User Guide

Installation

The latest version of Omniscape.jl requires Julia version 1.5.4 or greater. You can install Julia here. Once installation is complete, open a Julia terminal and run the following code to install Omniscape.jl.

using Pkg; Pkg.add("Omniscape")

If you want to install the latest (unreleased) development version of Omniscape.jl, you can get it by running:

using Pkg; Pkg.add(PackageSpec(name = "Omniscape", rev = "main"))

Don't forget to "watch" the Omniscape.jl repository on GitHub to be notified of new releases!

Running Omniscape

For detailed examples of how to use Omniscape, check out the Examples section. Omniscape.jl provides a single user-facing function: run_omniscape.

run_omniscape() offers two methods. The first, shown above, accepts the path to an INI file that specifies file paths for raster inputs and other user-specified options. An INI file can be created using any text editor (e.g. notepad) and saved with the .ini file extension. The following code block shows an example INI file. The headings in square brackets are not required. They are there for organization purposes and are ignored by run_omniscape().

[Required]
resistance_file = resistance_surface.tif
block_size = 5
project_name = output/example

[General options]
source_from_resistance = true
r_cutoff = 50
calc_normalized_current = true

parallelize = true
parallel_batch_size = 20

[Output options]
write_raw_currmap = true

The second method of run_omniscape accepts in-memory objects representing resistance and other spatial data inputs, and a dictionary specifying Omniscape settings and options.

The full suite of settings that are supported are described in detail in Settings and Options below.

Parallel Processing

Omniscape uses parallel processing by default, but currently, Julia requires that the number of parallel threads to use be specified by an environment variable called JULIA_NUM_THREADS. This environment variable needs to be defined prior to launching Julia. The following examples demonstrate how to set JULIA_NUM_THREADS and start up Julia to use 4 threads from your terminal.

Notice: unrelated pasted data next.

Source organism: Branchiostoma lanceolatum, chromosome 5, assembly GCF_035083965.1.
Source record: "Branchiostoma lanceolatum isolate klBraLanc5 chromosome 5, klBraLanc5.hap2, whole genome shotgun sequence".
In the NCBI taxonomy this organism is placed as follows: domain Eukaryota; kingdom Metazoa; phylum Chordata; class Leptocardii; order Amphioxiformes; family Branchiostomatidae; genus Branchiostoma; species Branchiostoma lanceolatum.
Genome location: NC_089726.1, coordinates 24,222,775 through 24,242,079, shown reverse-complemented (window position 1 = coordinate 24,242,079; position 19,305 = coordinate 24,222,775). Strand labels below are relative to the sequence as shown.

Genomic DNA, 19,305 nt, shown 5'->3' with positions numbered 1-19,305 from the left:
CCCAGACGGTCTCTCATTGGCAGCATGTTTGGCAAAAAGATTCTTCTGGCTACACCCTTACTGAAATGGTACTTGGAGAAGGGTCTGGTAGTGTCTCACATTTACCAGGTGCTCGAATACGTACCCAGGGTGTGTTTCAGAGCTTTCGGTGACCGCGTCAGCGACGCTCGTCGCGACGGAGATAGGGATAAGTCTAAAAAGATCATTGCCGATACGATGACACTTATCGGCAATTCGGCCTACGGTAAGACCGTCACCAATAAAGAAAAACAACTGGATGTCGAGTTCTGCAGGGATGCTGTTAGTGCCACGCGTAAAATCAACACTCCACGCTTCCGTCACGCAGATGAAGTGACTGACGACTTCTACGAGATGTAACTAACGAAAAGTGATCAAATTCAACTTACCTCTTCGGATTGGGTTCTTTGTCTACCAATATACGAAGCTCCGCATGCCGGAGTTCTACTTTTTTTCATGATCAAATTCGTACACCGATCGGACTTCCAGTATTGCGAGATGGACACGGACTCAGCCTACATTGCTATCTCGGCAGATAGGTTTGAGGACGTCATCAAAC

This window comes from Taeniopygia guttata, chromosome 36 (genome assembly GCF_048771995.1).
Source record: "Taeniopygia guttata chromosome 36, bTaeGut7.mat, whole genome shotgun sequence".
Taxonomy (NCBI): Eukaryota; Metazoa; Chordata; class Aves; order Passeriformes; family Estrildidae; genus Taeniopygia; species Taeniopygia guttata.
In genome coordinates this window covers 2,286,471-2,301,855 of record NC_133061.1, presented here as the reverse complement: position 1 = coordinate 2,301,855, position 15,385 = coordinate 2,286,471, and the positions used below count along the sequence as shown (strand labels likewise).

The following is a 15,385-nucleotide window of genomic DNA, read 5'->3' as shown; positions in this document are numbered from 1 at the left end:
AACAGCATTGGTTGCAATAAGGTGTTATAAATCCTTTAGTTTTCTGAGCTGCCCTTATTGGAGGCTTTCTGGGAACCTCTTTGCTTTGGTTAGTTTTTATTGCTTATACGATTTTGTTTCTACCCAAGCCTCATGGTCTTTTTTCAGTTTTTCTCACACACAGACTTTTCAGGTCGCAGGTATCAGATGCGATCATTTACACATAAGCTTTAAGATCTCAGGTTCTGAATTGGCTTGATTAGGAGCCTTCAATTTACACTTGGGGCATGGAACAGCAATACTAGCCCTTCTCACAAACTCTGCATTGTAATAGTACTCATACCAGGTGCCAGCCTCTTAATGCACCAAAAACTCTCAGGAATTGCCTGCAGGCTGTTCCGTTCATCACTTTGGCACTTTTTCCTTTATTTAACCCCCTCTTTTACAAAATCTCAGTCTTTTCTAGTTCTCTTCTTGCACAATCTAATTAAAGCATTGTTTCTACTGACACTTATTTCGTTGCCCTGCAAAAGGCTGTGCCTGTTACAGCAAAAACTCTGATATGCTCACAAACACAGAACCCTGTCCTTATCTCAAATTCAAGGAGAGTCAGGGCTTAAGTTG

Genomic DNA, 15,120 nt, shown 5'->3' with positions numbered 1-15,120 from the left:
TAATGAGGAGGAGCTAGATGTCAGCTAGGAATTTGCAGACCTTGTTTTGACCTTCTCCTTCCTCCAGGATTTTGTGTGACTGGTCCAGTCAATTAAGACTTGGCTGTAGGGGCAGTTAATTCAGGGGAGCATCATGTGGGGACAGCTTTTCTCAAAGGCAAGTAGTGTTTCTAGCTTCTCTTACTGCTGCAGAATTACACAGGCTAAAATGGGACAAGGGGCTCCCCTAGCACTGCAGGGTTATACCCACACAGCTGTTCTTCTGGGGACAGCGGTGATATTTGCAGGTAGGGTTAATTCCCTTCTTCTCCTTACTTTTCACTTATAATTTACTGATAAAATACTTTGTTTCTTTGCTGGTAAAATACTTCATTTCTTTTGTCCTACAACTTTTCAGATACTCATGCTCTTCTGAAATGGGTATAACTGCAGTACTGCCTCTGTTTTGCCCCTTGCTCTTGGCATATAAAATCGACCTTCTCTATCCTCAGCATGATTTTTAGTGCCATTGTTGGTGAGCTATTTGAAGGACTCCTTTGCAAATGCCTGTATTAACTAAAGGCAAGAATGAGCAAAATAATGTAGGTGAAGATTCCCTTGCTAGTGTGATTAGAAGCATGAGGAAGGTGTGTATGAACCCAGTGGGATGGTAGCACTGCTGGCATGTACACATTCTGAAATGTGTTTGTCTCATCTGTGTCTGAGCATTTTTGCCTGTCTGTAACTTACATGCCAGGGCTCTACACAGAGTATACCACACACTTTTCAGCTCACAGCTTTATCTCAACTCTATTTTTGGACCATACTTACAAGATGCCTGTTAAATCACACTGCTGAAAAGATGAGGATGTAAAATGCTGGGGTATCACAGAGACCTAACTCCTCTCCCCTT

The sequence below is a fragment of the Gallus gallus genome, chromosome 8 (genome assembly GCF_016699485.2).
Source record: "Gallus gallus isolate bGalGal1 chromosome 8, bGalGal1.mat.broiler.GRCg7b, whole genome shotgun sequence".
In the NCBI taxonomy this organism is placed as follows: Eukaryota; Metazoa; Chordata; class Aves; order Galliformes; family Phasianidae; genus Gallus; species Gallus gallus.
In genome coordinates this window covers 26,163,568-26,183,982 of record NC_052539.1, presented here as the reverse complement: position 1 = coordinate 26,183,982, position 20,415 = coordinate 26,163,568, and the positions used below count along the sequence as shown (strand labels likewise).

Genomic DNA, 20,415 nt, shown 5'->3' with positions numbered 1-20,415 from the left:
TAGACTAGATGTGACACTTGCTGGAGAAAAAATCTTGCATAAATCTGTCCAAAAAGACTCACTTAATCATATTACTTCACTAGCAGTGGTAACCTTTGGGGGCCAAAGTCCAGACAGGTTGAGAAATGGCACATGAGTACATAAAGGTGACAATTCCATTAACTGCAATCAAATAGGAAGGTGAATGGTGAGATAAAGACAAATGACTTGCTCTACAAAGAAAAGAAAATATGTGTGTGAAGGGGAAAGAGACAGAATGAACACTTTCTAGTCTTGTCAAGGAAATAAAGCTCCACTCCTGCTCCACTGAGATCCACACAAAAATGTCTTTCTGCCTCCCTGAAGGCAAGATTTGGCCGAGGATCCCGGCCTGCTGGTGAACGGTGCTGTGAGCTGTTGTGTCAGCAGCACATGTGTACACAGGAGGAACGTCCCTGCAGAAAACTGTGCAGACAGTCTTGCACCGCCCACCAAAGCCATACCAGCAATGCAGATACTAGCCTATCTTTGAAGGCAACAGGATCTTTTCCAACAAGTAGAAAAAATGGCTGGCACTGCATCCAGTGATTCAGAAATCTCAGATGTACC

On Linux/Mac

export JULIA_NUM_THREADS=4
julia

On Windows

set JULIA_NUM_THREADS=4
julia

For Julia versions 1.5 and greater, you can now specify the number of threads with the -t flag when running Julia, e.g.:

julia -t 4

Settings and Options

Required

resistance_file: The path to the resistance layer input. This file can be in ASCII (.asc) or GeoTiff (.tif) format. If the file is in .asc format, Omniscape will also detect and use any associated .prj file in the same directory to determine the projection of the input file. The same applies for all other inputs described below that may be in .asc format.

radius: A positive integer specifying the radius in pixels of the moving window used to identify sources to connect to each target.

project_name: The name of the project. Omniscape will create a directory called project_name in the directory from which you run Julia, and write any outputs to that directory. Supports the use of full path specification (e.g. path/to/directory).

If source_from_resistance (described below) is false:

source_file: The path to the source layer input. Must be an ASCII or GeoTIFF. This raster must have the same dimensions as resistance_file, and it is recommended that they have the exact same projection to ensure proper alignment. NoData values will be assigned a source strength of 0. Does not need to be provided if source_from_resistance = true.

Optional

General Options

block_size: An odd integer. Defaults to 1. An odd, positive integer specifying the side length for source layer blocking in target generation. The block size option coarsens the source strength surface for the purposes of identifying target pixels and assigning source strength values. The figure below shows two source strength grids. On the left is the case when block_size = 1. In this scenario, every pixel in the grid with a source strength greater than 0 (or, if specified, source_threshold, described below) will be a target pixel, and there will be a Circuitscape solve for each one of these pixels. The figure below and to the right represents the case when block_size = 3. In this case, the source strength grid is broken up into chunks of 9 pixels (3x3 blocks), each shown with a thick black outline. Only the centers of these 3x3 blocks (the white pixels) will be considered as potential target pixels. The maximum number of Circuitscape solves for this source grid is reduced from 81 when block_size = 1 to just 9 when block_size = 3. In the block_size = 3 case, the white pixels will be assigned a new source strength equal to the sum of the 9 pixels in the 3x3 block after setting any pixels with a source strength less than source_threshold to 0. This ensures that the total amount of current injected will be the same regardless of the value of block_size. Using a block_size > 1 can significantly reduce compute times and result in only negligable differences in the cumulative current map output.

 Block size of 1 Block size of 3

source_from_resistance: One of true, false. Should a source layer be derived using the resistance layer? If true, sources are calculated as the inverse of the resistance layer, and therefore it is not recommended that your resistance layer contain values less than 1. Sources will be set to 0 for all cells with a resistance greater than r_cutoff (described below). Defaults to false.

resistance_is_conductance: One of true, false. Defaults to false. Specify whether the file specified by resistance_file is a conductance (rather than resistance) surface. Conductance is the inverse of resistance. Note that r_cutoff (an optional setting described below) must be in units of resistance even if a conductance file is supplied as input.